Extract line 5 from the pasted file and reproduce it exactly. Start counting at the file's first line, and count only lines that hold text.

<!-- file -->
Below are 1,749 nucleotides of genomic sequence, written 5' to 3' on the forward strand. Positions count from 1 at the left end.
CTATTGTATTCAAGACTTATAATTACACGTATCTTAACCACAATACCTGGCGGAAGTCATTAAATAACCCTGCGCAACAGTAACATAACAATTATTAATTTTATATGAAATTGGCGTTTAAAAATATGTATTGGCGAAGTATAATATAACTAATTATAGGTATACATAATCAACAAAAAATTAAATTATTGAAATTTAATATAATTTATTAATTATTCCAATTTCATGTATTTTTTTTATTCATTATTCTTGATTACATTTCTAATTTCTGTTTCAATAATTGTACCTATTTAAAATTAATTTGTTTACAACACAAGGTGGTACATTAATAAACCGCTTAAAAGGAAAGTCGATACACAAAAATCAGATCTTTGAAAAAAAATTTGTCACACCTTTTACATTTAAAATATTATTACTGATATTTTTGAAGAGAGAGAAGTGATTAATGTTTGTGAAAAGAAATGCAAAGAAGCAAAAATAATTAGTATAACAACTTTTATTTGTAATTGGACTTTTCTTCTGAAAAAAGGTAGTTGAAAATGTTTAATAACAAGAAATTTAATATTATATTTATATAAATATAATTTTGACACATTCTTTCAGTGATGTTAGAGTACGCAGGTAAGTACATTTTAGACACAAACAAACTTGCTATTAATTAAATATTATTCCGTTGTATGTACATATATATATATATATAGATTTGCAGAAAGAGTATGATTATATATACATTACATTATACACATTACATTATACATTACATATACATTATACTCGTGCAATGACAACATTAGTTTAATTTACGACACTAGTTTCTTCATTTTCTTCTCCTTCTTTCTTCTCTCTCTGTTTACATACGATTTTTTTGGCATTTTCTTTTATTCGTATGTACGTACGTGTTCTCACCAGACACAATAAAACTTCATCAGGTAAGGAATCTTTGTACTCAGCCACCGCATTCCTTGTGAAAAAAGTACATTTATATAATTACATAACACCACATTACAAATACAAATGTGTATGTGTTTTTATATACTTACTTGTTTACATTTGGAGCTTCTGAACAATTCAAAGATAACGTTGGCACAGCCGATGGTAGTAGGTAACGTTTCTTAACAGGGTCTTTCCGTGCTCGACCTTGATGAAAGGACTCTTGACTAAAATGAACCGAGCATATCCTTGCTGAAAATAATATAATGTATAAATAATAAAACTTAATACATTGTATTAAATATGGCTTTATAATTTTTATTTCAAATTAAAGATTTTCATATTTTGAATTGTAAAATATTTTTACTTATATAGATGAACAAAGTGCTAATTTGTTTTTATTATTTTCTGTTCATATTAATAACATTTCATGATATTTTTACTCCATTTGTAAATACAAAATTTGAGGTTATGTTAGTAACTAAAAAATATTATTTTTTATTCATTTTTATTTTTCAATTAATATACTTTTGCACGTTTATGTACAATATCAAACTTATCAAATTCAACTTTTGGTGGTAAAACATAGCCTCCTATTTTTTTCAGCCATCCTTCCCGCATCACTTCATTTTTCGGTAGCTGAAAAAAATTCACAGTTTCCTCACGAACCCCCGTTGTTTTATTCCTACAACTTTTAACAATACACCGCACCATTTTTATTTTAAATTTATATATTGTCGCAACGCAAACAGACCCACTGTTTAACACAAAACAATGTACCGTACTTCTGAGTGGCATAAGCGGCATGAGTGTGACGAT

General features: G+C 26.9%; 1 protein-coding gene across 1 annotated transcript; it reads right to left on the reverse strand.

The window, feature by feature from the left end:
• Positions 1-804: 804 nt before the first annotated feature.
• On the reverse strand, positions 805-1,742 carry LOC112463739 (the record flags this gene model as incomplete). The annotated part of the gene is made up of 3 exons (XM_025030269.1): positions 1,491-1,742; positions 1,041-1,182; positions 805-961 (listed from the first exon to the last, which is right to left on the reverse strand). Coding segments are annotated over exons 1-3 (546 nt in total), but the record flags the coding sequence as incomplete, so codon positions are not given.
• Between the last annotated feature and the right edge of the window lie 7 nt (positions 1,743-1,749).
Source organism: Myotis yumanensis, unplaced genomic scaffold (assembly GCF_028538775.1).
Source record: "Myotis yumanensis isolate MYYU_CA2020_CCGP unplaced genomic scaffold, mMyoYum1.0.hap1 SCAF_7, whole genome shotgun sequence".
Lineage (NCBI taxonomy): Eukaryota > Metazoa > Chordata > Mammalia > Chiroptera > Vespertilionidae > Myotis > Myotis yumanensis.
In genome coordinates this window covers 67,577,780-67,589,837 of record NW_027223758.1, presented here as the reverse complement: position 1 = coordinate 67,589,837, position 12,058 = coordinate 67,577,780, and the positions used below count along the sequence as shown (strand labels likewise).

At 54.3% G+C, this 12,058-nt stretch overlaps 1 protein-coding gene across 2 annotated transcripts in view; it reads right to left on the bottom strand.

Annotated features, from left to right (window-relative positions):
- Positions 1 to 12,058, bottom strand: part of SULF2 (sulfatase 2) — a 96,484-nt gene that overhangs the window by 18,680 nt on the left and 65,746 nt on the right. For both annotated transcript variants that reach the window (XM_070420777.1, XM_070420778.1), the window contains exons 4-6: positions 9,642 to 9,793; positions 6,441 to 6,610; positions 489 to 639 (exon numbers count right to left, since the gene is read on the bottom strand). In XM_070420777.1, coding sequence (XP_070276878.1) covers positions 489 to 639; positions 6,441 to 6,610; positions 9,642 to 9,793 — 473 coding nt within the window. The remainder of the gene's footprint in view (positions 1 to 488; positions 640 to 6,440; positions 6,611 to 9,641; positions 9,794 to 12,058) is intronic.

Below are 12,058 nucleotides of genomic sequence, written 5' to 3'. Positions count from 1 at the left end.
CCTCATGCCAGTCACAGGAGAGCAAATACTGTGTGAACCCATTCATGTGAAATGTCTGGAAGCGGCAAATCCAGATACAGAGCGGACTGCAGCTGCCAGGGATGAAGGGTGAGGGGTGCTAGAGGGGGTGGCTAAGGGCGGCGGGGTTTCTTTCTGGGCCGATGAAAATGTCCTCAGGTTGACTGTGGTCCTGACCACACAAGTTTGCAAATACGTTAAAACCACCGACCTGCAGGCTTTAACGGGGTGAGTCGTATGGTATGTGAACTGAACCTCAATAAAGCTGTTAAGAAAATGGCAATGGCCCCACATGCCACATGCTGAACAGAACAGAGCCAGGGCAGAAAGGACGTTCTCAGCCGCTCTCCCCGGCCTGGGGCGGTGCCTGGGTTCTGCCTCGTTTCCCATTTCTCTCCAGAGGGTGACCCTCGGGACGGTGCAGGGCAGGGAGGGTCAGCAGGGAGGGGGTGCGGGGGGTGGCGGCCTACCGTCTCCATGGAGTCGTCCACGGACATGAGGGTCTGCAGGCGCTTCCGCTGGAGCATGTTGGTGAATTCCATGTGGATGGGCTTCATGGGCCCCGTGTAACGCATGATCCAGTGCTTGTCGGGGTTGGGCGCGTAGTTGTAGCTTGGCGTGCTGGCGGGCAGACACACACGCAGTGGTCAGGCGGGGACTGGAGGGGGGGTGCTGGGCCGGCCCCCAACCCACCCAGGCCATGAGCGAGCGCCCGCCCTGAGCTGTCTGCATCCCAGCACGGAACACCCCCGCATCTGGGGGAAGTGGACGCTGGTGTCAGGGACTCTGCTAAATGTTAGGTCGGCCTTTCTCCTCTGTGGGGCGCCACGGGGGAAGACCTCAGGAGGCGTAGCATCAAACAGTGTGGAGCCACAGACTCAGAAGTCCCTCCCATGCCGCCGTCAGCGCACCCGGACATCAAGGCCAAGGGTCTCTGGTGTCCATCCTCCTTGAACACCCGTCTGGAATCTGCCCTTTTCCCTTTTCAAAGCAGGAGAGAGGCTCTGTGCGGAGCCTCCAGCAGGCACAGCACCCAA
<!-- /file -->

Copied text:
• Positions 1-804: 804 nt before the first annotated feature.